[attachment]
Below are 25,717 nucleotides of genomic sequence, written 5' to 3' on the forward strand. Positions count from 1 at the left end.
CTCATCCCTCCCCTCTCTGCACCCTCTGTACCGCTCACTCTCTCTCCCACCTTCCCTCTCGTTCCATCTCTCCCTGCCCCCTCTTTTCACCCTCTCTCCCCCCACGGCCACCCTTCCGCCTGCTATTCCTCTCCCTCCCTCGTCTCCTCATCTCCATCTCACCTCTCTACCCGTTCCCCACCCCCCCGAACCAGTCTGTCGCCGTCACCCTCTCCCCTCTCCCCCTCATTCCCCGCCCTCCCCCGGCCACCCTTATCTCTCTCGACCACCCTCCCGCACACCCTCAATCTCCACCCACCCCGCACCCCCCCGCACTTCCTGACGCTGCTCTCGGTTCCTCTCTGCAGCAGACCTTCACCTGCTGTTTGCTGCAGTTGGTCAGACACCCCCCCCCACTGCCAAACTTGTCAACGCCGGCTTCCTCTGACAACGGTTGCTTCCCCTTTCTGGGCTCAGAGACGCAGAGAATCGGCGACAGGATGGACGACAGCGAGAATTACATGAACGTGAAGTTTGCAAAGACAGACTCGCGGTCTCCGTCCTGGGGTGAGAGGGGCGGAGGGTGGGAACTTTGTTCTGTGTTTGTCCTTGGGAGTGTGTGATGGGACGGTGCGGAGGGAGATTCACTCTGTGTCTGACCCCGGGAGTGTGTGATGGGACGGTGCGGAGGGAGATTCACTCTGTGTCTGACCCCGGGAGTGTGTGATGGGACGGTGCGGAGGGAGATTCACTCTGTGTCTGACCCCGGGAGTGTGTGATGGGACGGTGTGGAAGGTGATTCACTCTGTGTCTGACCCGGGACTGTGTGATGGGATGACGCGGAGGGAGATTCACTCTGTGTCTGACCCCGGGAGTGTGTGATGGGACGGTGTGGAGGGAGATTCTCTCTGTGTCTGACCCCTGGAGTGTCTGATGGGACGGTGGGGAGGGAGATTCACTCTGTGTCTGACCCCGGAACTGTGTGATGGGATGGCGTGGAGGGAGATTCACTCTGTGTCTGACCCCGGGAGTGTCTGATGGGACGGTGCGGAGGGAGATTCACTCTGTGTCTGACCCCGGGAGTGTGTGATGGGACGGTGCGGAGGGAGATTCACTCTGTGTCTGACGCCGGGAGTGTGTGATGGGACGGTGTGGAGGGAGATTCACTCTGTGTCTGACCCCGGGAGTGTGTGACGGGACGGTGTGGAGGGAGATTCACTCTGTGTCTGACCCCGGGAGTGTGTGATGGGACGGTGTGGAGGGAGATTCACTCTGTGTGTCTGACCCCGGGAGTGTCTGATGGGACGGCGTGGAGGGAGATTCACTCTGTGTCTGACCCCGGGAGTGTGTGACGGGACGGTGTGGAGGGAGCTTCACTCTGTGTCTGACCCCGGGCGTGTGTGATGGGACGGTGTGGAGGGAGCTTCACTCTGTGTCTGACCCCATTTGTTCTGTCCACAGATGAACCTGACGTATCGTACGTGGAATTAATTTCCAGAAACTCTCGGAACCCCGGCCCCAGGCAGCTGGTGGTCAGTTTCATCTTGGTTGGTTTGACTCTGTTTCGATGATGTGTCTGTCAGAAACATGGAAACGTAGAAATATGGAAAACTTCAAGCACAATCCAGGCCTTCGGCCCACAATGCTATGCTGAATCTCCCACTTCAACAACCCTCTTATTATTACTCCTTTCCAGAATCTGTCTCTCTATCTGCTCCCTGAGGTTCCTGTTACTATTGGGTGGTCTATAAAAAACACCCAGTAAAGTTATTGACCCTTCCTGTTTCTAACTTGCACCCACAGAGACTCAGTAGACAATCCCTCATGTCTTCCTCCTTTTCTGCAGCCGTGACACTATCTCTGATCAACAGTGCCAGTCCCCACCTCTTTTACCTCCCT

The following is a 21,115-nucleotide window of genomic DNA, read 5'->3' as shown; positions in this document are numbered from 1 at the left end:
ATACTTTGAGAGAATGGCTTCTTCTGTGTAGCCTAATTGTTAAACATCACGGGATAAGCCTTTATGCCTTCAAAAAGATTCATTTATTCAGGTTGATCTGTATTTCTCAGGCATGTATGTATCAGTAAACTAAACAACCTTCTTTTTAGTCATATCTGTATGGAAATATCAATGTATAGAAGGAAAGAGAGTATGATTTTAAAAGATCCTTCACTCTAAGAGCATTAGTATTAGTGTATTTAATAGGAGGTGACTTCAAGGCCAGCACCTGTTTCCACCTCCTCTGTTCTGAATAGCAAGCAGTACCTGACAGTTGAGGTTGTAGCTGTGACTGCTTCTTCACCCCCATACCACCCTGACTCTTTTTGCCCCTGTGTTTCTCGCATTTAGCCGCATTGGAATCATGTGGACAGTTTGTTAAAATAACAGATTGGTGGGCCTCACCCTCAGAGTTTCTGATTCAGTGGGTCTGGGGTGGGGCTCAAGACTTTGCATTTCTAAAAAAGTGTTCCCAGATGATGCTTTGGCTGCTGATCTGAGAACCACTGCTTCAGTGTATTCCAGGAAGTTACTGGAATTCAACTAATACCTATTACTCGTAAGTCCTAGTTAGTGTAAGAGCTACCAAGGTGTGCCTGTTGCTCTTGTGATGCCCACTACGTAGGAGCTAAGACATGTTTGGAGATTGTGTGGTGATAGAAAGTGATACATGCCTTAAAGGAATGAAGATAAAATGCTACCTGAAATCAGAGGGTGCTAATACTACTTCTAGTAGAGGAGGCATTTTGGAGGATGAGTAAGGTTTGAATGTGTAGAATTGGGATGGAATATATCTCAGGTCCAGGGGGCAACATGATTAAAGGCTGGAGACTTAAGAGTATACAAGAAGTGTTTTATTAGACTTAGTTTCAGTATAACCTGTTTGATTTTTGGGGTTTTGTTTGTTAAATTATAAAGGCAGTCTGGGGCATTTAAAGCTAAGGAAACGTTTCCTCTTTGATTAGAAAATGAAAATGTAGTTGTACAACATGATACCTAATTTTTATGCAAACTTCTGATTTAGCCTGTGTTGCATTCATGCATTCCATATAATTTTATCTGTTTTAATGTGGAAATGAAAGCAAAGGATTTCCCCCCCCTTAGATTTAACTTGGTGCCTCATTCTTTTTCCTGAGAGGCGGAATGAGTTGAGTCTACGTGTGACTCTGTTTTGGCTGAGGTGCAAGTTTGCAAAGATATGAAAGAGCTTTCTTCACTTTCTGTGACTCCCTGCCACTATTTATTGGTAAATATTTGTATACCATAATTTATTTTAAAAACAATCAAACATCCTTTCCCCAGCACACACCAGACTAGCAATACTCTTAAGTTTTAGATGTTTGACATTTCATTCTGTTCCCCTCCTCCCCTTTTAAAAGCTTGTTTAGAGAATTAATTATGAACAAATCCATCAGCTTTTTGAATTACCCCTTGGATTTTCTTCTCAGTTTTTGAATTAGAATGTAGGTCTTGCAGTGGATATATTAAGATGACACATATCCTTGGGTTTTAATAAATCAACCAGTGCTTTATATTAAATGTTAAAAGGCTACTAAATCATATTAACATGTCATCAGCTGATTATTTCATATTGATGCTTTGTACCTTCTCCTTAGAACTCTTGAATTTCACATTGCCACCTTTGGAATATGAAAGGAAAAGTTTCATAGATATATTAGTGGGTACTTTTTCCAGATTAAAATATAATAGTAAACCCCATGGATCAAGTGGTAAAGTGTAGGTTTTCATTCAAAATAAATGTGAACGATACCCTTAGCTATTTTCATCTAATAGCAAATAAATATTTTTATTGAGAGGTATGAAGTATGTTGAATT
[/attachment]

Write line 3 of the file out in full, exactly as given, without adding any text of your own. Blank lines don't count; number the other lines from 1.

The following is a 21,115-nucleotide window of genomic DNA, read 5'->3' as shown; positions in this document are numbered from 1 at the left end: